FANCIFUL FISCAL PLANS?
Runoff campaign: Vallas’ and Johnson’s pension, property tax proposals underwhelm experts
Candidates in the runoff race for Chicago mayor are trying to convince voters they will keep their pocketbooks a priority if elected, as growing property taxes and the city’s pension crisis cast long shadows across the campaign trail.
Cook County Commissioner Brandon Johnson said he will not raise property taxes if elected. Former Chicago Public Schools CEO Paul Vallas said he would cap the city’s property tax levy, but has been less clear about whether that means he would not raise property taxes at all. A spokesperson said Vallas is “committed to not raising city property taxes.”
Johnson is proposing a slew of new revenues, mostly in new taxes on big businesses. Vallas, meanwhile, promises to use budgetary acumen to work within the existing budget’s bounds. Neither plan is failsafe, with many revenue fixes that will require City Council or state approval, financial experts tell WBEZ.
In 2020, Mayor Lori Lightfoot and the City Council moved to tie the city’s annual property tax increase to the rate of inflation. The inflation-tied increase — which is capped at 5% and helps pay for the vastly underfunded pensions each year — is just one small piece of the tax bill puzzle.
Still, both Johnson and Vallas said they would nix the policy, with Vallas promising to “cap” individual property tax bills, though the city’s mayor only controls a portion of that bill.
In his mayoral bid four years ago, Vallas said he would limit property tax increases at 5% or the rate of inflation, whichever is less, according to his campaign website at the time. Johnson argues Vallas is leaving himself wiggle room.
On his website, Vallas says “under NO circumstance” would he raise property taxes to pay city pensions — but he doesn’t say whether he would use increases for other purposes.
The candidates’ vows to forgo property tax hikes, or abandon the policy of linking them to inflation, is cause for alarm for some veteran fiscal experts.
“I don’t feel as if it’s a responsible fiscal position for the next mayor to take,” said Ralph Martire, executive director of the Center for Budget and Tax Accountability.
Lightfoot’s decision to tie property tax increases to the rate of inflation was fiscally responsible, “because that just keeps the value of that property tax revenue the same from year to year,” he said.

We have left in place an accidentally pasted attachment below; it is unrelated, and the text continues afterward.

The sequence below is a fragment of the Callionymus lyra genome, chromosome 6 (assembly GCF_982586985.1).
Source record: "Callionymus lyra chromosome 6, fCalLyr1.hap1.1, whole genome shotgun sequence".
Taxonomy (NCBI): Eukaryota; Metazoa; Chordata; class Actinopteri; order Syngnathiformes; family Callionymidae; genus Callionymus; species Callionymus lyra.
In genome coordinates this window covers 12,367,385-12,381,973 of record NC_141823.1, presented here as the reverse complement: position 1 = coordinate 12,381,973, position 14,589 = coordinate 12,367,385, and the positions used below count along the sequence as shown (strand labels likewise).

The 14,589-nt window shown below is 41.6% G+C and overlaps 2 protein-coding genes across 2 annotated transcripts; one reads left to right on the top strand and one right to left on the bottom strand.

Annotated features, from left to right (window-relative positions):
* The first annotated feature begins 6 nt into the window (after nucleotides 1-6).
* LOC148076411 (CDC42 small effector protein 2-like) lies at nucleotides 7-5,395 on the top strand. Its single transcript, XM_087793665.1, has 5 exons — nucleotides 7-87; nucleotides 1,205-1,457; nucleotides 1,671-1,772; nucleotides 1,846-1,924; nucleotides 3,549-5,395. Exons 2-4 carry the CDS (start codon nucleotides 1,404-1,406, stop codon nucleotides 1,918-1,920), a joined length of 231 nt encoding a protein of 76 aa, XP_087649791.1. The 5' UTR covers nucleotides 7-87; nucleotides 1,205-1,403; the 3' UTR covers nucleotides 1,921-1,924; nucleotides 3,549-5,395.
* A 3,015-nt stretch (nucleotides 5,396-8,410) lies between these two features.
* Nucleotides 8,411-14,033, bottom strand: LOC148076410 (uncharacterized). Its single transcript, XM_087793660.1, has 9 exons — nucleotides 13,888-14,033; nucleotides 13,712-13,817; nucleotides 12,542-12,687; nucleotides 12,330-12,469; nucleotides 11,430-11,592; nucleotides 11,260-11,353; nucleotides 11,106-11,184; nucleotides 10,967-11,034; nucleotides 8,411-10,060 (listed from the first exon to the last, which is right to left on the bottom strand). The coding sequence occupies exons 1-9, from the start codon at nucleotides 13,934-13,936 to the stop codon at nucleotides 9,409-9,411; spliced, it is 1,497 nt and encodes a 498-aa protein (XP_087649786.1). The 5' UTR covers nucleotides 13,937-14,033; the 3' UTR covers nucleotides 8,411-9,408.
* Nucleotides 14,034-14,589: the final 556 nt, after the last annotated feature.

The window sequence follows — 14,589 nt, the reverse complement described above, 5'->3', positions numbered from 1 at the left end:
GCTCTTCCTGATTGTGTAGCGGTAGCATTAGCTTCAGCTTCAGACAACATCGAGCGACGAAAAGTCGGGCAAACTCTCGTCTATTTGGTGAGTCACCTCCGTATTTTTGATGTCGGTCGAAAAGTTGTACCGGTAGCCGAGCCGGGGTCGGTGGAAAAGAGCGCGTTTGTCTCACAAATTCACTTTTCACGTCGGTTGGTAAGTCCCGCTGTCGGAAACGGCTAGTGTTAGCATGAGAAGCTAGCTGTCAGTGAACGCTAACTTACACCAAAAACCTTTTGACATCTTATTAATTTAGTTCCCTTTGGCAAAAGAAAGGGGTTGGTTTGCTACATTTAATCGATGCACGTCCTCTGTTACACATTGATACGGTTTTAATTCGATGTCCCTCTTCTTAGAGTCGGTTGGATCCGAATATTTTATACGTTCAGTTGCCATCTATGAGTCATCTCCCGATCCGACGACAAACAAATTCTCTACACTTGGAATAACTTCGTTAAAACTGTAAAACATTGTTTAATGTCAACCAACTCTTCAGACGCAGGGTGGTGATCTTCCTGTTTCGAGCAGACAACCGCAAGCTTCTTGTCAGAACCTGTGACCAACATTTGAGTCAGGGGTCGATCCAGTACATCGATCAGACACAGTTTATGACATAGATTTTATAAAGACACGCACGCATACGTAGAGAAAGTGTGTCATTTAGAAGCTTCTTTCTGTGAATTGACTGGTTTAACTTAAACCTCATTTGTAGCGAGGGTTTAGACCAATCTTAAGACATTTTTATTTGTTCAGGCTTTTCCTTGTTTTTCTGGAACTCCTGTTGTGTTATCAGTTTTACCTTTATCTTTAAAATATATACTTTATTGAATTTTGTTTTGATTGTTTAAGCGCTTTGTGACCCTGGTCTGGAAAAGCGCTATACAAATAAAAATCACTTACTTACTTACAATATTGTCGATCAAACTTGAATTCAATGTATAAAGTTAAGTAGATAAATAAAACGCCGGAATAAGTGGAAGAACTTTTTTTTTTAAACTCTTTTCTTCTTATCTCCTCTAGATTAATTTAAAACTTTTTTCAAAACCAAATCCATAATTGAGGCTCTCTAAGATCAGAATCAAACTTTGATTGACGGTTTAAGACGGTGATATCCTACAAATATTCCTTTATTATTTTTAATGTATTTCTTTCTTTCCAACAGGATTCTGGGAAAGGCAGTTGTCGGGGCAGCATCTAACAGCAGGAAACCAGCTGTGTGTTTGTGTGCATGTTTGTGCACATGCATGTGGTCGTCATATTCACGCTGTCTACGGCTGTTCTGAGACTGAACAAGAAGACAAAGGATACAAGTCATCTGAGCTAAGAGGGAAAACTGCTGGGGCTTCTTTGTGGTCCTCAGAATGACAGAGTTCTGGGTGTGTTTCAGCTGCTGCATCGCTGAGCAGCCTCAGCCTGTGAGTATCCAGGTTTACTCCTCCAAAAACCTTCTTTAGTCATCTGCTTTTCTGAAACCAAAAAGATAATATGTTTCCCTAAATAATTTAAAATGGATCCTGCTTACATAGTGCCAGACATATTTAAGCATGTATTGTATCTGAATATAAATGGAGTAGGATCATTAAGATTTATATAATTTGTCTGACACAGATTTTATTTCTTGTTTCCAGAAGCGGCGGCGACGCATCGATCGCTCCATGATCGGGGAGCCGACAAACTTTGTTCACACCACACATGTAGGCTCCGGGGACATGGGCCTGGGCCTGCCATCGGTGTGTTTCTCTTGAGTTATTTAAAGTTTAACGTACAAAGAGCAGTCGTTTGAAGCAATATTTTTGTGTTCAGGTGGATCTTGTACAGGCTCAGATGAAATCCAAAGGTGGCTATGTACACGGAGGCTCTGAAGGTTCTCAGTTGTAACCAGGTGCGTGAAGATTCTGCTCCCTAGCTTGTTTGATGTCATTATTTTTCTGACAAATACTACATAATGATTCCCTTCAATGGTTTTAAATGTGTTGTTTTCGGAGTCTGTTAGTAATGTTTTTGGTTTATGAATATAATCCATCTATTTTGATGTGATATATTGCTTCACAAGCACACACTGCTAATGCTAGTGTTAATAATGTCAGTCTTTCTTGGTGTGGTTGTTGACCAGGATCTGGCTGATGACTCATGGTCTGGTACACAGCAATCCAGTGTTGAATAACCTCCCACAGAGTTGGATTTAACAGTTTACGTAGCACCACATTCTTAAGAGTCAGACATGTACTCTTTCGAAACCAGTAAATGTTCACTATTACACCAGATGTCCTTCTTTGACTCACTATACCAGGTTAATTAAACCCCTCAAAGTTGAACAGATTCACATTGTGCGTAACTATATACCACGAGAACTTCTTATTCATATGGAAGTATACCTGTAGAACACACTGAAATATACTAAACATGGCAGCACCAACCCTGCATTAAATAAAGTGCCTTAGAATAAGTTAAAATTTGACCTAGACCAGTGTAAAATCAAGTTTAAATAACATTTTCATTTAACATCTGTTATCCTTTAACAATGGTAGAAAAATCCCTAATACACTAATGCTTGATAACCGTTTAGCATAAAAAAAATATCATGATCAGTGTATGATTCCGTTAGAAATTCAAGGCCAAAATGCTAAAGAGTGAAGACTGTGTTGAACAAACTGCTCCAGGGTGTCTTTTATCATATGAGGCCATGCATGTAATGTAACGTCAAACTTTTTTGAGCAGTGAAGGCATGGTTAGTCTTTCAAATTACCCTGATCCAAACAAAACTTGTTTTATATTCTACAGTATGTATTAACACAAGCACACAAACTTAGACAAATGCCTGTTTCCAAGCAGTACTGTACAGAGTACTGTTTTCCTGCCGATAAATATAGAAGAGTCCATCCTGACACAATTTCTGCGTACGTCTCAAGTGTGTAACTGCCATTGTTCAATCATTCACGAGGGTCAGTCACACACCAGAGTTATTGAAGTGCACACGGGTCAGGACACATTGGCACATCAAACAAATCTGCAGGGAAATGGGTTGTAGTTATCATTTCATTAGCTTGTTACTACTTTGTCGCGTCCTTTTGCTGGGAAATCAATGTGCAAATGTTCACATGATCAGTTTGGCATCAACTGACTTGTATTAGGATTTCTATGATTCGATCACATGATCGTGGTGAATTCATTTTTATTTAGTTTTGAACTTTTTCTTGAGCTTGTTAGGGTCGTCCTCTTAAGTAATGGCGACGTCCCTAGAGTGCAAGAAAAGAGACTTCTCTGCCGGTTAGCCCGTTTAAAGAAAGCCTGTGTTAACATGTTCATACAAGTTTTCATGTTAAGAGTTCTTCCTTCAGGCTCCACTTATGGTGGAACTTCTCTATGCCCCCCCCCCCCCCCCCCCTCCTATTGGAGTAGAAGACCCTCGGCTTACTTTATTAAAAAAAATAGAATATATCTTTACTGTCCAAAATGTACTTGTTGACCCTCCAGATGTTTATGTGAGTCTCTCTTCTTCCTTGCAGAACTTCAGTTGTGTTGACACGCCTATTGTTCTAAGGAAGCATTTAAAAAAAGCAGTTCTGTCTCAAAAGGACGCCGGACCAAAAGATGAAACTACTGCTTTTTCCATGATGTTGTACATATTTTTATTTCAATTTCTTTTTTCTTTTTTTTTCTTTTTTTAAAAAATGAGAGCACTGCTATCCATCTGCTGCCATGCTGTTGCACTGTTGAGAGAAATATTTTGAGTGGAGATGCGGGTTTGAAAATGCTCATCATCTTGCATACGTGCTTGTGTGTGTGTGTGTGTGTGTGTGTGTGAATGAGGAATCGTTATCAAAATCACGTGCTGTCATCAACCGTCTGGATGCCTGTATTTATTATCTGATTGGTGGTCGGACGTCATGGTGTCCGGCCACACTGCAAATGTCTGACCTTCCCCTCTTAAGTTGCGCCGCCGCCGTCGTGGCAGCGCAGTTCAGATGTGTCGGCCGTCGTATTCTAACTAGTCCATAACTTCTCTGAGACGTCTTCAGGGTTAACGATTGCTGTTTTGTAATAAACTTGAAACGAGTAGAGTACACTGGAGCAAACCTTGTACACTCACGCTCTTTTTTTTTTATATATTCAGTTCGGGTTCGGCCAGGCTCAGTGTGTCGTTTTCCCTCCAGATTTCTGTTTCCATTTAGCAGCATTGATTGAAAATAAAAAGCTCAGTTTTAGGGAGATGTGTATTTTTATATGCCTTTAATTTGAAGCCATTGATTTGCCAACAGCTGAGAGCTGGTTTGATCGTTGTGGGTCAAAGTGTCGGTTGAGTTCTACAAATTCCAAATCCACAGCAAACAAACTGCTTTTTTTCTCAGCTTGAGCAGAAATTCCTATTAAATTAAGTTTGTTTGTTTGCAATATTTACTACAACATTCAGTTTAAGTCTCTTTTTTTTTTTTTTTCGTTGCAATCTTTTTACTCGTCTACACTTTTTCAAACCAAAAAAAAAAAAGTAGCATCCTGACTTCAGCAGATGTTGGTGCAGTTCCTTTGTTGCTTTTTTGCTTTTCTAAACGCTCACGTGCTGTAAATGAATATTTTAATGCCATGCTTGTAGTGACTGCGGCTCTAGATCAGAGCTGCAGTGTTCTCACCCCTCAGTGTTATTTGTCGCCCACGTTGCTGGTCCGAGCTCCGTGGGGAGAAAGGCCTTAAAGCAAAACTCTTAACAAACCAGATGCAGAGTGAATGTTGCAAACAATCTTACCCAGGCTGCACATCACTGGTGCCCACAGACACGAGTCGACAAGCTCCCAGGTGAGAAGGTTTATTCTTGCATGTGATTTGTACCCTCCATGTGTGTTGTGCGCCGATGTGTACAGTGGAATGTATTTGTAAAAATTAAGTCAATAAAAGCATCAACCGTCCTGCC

Rift over revenue ideas
Johnson has proposed several new or increased taxes to generate millions in revenue and make the “ultra-rich pay their fair share,” according to his website.
Among them is the reinstatement of the city’s so-called “big business head tax” — where large businesses that do the majority of their work in the city would pay up to a $4 tax for each employee. It was phased out by 2014, and Johnson estimates the new tax would bring in more than $20 million in revenue.
Johnson also pitches “strengthening” the city’s hotel accommodations tax and jet fuel tax, increasing the tax on the sale of high-end properties, implementing a tax on securities trading contracts and broadening the city sales tax to include professional services.
The Illinois Hotel and Lodging Association criticized that idea, saying “any increase in that tax would be a gift for the other cities we compete with for conventions.”
Vallas has said he does not support any of the above tax increases, though he has expressed his support for allowing video gambling in the city limits.
Johnson has already backpedaled from some of his proposals that have garnered criticism, such as a surcharge on suburban Metra riders that he estimated would bring in $40 million in revenue.
Vallas has proposed little in the way of new revenue streams for the city. But one of his more innovative ideas includes creating a municipal bank — which would dole out loans and “capture the profit that private banks presently keep for themselves.”
‘Ugly reality’ of pensions, property taxes
One of the city’s biggest financial pressures facing the next mayor is an approximate $2.5 billion-andcounting pension payment it makes each year. The pension system is drastically underfunded after officials for decades skipped paying into the pot of money for teacher, police, firefighter and other municipal employee retirement funds.
“Part of the reason for the pension system being so underfunded today is tied to keeping property taxes flat,” said Amanda Kass, an assistant professor at DePaul University’s School of Public Service who researches public finance. “It’s an ugly reality.”
Both Vallas and Johnson have committed to paying the city’s required pension bill even in the face of a fiscal downturn.
Johnson said he would do so without raising taxes by “auditing waste in government, prioritizing payments on our high-interest debts and spending smarter.”
Vallas has said he would use surpluses from Tax Increment Financing districts to fund pension obligation bonds — a tool the Chicago-based Government Finance Officers Association recommends against because of the bonds’ risky nature.